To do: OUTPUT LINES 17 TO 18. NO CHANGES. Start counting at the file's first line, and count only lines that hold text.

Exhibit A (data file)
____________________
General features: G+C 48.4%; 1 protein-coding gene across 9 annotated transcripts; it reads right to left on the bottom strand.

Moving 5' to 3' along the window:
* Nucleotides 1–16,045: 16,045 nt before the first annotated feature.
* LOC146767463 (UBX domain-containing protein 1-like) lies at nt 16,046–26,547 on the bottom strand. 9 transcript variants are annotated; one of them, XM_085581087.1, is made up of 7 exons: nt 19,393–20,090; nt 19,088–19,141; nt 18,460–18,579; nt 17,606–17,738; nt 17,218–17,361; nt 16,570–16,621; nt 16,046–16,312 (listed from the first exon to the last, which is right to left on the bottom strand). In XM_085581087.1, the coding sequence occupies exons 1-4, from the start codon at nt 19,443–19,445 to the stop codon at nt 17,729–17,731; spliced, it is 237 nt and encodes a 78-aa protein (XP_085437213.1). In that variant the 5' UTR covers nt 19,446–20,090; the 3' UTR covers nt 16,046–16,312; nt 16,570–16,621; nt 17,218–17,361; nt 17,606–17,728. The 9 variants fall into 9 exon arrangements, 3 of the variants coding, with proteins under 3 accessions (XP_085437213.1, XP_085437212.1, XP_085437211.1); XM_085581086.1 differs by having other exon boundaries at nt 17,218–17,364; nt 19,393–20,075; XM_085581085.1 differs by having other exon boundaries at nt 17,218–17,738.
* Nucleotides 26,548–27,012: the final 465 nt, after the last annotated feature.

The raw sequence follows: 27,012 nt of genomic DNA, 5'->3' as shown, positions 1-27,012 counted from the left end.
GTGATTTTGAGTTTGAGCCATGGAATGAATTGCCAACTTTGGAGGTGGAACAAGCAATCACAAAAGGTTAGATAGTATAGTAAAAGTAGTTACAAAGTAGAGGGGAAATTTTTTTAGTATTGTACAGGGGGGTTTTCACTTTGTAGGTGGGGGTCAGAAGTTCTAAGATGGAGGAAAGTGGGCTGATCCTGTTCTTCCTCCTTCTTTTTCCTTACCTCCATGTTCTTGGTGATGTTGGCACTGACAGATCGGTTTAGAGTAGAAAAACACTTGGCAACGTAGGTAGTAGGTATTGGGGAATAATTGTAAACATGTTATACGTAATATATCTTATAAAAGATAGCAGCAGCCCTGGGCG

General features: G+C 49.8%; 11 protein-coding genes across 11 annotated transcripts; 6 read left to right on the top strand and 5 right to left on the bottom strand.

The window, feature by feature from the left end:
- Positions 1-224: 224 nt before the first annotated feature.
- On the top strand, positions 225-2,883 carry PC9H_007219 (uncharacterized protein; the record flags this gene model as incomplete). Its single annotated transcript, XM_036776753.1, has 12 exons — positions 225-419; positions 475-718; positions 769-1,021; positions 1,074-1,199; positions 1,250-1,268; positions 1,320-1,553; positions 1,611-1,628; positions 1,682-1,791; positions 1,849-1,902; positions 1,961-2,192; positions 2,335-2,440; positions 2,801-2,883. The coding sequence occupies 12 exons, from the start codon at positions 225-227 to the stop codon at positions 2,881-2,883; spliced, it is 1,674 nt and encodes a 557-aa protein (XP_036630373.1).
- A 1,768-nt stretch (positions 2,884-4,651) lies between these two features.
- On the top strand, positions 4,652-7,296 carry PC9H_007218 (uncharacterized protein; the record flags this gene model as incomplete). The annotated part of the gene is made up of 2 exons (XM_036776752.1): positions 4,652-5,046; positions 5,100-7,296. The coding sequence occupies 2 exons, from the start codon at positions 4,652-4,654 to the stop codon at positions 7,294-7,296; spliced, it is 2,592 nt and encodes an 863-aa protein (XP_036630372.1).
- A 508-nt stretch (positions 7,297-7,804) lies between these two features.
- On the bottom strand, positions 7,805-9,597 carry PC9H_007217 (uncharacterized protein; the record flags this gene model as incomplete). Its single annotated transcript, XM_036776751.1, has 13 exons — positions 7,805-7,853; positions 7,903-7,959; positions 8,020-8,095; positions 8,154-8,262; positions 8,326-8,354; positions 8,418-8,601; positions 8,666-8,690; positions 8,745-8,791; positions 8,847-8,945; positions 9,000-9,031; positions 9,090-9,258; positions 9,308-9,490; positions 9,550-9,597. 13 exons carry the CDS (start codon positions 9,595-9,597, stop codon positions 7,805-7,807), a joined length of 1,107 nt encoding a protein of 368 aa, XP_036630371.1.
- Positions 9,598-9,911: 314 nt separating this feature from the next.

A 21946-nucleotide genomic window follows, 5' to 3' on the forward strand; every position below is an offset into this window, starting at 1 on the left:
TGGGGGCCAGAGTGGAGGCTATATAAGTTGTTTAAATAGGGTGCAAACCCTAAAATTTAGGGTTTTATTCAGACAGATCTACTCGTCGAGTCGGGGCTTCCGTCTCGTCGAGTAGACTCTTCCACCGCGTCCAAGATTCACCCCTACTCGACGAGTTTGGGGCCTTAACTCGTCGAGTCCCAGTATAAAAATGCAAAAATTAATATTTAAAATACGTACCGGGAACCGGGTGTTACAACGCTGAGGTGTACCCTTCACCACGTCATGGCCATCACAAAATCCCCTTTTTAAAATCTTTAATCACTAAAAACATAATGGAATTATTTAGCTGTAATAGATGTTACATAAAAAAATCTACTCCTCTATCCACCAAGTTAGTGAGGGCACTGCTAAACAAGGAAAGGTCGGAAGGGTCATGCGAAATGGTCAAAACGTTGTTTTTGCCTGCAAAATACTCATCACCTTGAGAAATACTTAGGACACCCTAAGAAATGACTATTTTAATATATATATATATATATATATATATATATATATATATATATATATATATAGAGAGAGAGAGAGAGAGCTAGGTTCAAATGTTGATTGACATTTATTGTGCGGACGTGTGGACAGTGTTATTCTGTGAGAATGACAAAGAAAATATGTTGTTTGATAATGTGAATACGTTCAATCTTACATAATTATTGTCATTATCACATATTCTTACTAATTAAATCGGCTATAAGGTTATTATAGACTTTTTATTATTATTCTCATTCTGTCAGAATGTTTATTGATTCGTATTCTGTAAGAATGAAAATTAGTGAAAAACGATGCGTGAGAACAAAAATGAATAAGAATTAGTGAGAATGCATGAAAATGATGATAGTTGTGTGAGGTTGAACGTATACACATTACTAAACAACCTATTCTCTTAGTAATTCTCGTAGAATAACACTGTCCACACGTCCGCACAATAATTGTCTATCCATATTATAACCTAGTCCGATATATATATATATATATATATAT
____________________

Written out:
A 21946-nucleotide genomic window follows, 5' to 3' on the forward strand; every position below is an offset into this window, starting at 1 on the left:
TGGGGGCCAGAGTGGAGGCTATATAAGTTGTTTAAATAGGGTGCAAACCCTAAAATTTAGGGTTTTATTCAGACAGATCTACTCGTCGAGTCGGGGCTTCCGTCTCGTCGAGTAGACTCTTCCACCGCGTCCAAGATTCACCCCTACTCGACGAGTTTGGGGCCTTAACTCGTCGAGTCCCAGTATAAAAATGCAAAAATTAATATTTAAAATACGTACCGGGAACCGGGTGTTACAACGCTGAGGTGTACCCTTCACCACGTCATGGCCATCACAAAATCCCCTTTTTAAAATCTTTAATCACTAAAAACATAATGGAATTATTTAGCTGTAATAGATGTTACATAAAAAAATCTACTCCTCTATCCACCAAGTTAGTGAGGGCACTGCTAAACAAGGAAAGGTCGGAAGGGTCATGCGAAATGGTCAAAACGTTGTTTTTGCCTGCAAAATACTCATCACCTTGAGAAATACTTAGGACACCCTAAGAAATGACTATTTTAATATATATATATATATATATATATATATATATATATATATATATATATATAGAGAGAGAGAGAGAGAGCTAGGTTCAAATGTTGATTGACATTTATTGTGCGGACGTGTGGACAGTGTTATTCTGTGAGAATGACAAAGAAAATATGTTGTTTGATAATGTGAATACGTTCAATCTTACATAATTATTGTCATTATCACATATTCTTACTAATTAAATCGGCTATAAGGTTATTATAGACTTTTTATTATTATTCTCATTCTGTCAGAATGTTTATTGATTCGTATTCTGTAAGAATGAAAATTAGTGAAAAACGATGCGTGAGAACAAAAATGAATAAGAATTAGTGAGAATGCATGAAAATGATGATAGTTGTGTGAGGTTGAACGTATACACATTACTAAACAACCTATTCTCTTAGTAATTCTCGTAGAATAACACTGTCCACACGTCCGCACAATAATTGTCTATCCATATTATAACCTAGTCCGATATATATATATATATATATATAT